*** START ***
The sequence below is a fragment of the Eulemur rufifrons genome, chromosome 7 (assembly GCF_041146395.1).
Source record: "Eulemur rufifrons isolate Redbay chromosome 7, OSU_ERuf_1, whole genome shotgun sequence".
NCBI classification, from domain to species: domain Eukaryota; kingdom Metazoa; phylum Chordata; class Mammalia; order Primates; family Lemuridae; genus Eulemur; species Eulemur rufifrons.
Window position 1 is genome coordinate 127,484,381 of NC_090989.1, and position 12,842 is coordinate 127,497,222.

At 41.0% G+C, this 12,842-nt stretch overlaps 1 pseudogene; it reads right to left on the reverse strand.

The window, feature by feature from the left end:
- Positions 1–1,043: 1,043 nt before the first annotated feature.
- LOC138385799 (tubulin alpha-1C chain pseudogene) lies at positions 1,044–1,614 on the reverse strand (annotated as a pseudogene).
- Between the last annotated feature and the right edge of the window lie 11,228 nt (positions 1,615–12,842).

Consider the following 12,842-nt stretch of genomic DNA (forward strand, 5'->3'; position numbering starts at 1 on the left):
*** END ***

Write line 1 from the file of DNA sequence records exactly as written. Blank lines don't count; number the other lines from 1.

The sequence below is a fragment of the Eulemur rufifrons genome, chromosome 7 (assembly GCF_041146395.1).